Newly acquired forward Jared Dudley checks all the Nets’ boxes.
Traded to Brooklyn last week, along with a 2021 second-rounder (protected to pick No. 35), from Phoenix in exchange for to-be-waived forward Darrell Arthur, Dudley, 33, is a highly regarded locker room presence. He can play multiple positions on the wing or as a stretch four. He is a career 39.6 percent shooter from 3-point distances.
And, maybe most important, his $9.53 million contract will expire after the 2018-19 season.
Brooklyn general manager Sean Marks' plan for this offseason was clear: Maximize salary-cap space for next summer while simultaneously augmenting the club's draft pick inventory. The only Nets with guaranteed contracts after this season are rookies Dzanan Musa and Rodions Kurucs, wing Joe Harris, center Jarrett Allen and guards Caris LeVert and Allen Crabbe (who has an opt-out).
Give Marks credit for executing the plan, but I’ve already gone over the risks in previous posts. While the Nets might be basking in as much as $70 in cap space next summer, depending on how they treat the cap holds on their own free agents, they will have severe competition when wooing the slew of All-Stars slated to become free agents. When the money is equivalent, however, the opportunity to win is what usually sways these top players.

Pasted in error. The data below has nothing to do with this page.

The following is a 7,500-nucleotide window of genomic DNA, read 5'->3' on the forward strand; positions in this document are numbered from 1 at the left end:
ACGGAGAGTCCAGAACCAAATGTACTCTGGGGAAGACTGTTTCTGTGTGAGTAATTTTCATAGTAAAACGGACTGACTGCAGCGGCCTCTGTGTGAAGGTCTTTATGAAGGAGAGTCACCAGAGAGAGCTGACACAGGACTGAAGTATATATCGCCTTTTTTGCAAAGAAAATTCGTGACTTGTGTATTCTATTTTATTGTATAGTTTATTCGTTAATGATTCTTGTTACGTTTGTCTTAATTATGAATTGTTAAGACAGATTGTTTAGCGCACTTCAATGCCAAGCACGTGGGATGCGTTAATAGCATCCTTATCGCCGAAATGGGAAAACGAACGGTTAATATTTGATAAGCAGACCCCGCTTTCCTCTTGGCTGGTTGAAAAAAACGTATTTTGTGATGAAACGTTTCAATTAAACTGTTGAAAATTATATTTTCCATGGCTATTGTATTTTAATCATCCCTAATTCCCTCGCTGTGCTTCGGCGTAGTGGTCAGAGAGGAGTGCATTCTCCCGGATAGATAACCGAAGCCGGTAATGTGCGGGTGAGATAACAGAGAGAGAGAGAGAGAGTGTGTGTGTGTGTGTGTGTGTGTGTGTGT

Brooklyn’s selling point is that of a team on the rise. That will only work next offseason if they can first stay on that course. The Nets won’t be able to advertise, “Look at us, we’re improving every year!” after a regression to 20 to 25 wins this season.
So, after another Marks makeover of nearly half the roster, what do the Nets look like on paper? Can this team even beat its 28-54 mark from last season?
There are too many unknowables -- from injuries to the impact of the rookies -- to make any predictions now. However, I believe the only ways the Nets can avoid a deep fall is if they do the following.
1) Alter Their Defensive Philosophy
Anyone who watched the NBA playoffs must have noticed all the defensive switching on nearly every screen. Coach Kenny Atkinson isn’t as firm a believer. Nets bigs typically hang back in the paint defending pick-and-rolls, allowing ballhandlers unfettered access coming around the corner. The theory is that the Nets should surrender fewer points by conceding midrange attempts. It hasn’t worked. To the contrary, the scheme has contributed to other ancillary defensive woes, from their league-worst forced turnover numbers last season to their third-most second-chance points allowed. With the exception of recently signed free agent Shabazz Napier, the Nets have long guards and active bigs who should be able to switch a lot more often than Atkinson had them doing in the past.
2) Figure Out How to Space The Floor